2.24.2009

The "everything will be okay" fallacy

The economy is bad, people are losing their jobs, the world is in a very precarious place with all of the spreading violence and unrest in the middle east and of course we can't leave our warming planet out of the mix. Despite all of this I often hear people say "everything will be okay."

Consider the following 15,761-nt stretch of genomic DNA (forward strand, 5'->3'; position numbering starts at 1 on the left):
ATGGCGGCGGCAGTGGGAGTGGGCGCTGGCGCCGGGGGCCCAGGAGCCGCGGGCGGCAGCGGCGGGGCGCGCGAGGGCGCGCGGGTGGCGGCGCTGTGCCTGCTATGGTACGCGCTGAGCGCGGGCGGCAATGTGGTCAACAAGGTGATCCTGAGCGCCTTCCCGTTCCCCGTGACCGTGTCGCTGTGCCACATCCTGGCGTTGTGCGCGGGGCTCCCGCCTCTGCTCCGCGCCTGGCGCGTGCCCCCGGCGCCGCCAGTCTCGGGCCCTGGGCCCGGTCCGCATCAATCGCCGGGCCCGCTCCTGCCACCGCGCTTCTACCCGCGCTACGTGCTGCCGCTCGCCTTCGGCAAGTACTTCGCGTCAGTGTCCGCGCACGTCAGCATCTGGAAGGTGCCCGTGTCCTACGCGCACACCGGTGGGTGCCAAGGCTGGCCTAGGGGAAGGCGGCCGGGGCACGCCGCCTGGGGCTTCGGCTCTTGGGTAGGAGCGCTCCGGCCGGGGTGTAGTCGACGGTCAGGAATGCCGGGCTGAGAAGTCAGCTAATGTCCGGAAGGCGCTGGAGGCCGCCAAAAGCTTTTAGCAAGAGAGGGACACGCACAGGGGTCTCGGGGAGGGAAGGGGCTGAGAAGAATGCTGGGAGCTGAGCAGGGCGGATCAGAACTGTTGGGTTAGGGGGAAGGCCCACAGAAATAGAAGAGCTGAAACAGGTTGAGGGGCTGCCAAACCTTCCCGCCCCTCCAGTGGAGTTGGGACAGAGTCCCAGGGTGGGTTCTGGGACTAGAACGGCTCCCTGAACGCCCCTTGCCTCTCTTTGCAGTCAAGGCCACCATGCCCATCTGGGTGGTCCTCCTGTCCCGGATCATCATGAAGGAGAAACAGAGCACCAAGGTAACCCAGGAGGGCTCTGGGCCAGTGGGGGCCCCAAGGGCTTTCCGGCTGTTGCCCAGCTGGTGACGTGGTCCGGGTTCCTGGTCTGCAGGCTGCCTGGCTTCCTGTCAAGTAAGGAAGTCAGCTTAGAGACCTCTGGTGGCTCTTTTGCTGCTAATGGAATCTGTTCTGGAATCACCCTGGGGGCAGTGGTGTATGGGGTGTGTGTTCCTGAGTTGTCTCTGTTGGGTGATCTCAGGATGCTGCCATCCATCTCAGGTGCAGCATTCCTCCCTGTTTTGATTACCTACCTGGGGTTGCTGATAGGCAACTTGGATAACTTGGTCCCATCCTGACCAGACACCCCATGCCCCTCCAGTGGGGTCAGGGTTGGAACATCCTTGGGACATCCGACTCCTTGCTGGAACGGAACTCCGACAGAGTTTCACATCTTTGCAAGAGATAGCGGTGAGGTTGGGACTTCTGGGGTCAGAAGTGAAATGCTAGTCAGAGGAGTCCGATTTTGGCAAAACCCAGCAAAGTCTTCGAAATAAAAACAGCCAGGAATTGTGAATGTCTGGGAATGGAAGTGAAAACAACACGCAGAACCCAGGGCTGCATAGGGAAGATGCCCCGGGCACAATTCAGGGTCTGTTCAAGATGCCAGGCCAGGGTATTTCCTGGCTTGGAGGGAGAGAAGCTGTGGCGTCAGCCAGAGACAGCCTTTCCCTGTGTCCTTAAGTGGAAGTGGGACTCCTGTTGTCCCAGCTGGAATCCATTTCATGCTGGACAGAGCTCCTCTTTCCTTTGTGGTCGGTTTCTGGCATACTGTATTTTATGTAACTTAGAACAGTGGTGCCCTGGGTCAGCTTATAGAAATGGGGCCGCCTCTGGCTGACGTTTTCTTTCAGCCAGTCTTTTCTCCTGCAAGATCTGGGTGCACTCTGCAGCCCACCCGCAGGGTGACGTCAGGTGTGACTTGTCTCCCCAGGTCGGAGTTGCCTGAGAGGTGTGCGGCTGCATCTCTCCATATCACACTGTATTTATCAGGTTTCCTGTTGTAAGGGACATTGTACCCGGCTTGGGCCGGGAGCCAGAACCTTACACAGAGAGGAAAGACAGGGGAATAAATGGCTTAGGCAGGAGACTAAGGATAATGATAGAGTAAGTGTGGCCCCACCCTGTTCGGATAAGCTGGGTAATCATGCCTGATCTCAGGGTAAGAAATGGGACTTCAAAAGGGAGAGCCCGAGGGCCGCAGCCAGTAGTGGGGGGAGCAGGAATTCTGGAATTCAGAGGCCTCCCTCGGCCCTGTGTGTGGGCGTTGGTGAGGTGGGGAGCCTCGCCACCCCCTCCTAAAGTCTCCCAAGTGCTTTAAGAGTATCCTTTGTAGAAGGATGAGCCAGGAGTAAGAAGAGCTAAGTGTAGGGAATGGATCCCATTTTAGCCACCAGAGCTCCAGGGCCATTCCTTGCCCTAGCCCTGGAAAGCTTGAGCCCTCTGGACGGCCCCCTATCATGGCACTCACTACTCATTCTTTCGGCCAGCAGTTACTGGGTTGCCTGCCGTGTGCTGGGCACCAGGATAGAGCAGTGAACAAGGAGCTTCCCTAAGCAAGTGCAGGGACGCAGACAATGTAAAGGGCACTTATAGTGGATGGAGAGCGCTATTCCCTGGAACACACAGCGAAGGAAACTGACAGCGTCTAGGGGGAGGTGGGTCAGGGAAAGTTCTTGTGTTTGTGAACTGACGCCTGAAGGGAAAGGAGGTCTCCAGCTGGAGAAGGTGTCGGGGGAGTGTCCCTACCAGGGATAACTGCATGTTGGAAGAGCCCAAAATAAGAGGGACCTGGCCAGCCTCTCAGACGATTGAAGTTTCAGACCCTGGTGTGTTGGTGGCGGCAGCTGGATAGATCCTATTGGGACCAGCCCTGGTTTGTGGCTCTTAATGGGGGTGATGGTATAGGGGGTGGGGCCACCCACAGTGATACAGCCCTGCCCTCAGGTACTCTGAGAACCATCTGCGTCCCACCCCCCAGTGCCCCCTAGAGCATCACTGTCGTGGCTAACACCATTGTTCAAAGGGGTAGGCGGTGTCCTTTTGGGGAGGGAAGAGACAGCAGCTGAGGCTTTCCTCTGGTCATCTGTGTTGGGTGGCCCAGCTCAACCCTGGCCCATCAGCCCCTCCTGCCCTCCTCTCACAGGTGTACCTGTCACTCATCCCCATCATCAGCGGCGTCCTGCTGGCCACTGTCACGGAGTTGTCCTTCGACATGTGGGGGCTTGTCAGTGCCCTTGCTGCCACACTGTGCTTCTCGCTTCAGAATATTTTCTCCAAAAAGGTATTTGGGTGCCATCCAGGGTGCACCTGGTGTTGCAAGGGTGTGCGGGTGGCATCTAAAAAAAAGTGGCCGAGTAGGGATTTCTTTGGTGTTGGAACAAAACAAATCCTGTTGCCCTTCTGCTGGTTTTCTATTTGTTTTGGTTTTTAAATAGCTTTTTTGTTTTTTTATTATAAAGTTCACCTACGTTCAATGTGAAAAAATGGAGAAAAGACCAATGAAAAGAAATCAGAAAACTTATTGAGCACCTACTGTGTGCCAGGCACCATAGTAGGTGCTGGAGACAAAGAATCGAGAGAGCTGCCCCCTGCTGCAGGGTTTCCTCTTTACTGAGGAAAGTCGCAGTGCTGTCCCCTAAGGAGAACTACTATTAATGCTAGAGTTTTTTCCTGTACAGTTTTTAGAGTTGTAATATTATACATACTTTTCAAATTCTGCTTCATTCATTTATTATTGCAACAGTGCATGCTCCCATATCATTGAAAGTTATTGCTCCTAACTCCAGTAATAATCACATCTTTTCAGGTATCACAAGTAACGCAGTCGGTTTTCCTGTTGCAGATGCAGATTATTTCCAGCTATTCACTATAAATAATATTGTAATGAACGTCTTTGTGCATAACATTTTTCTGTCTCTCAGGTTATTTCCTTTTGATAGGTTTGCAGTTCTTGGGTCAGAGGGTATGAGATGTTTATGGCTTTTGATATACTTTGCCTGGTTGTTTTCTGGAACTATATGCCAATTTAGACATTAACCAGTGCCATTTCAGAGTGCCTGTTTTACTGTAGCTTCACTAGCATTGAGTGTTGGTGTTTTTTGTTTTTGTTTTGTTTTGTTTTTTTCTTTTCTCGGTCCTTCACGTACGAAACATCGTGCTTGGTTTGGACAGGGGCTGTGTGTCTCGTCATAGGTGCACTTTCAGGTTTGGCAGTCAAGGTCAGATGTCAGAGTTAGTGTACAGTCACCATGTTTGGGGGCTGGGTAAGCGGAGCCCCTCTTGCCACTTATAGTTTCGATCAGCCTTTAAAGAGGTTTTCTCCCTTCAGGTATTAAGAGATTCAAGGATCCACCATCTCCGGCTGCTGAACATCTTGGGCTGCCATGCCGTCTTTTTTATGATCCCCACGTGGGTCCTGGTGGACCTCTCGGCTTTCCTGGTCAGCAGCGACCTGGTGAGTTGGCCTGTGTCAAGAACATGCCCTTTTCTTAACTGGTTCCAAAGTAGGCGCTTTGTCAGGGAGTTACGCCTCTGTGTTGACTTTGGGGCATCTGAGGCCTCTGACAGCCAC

Granted, I think that it's likely that this recession will end and the United States will pick up the pieces, jobs will be created and prosperity will come again but I can't say for sure. Saying everything will be fine is an insulated statement. In many parts of the world everything has not always been okay. If we were born in Rwanda in the 1990s I doubt we would make such statements. To take this analogy closer to the West I imagine that in the late 1930s there were people that figured that the German army would stop with Austria, Sudentenland or Czechoslovakia and that everything would go back to "normal," and I'm sure that in the early fall of 2001 people were sure they were headed for a good rest of the year until the eleventh of September rolled around. The thing is we don't know what tomorrow will bring. Saying that everything will be okay is just an empty promise or misinformed optimism. I don't know if it will be okay but I sure hope it will.

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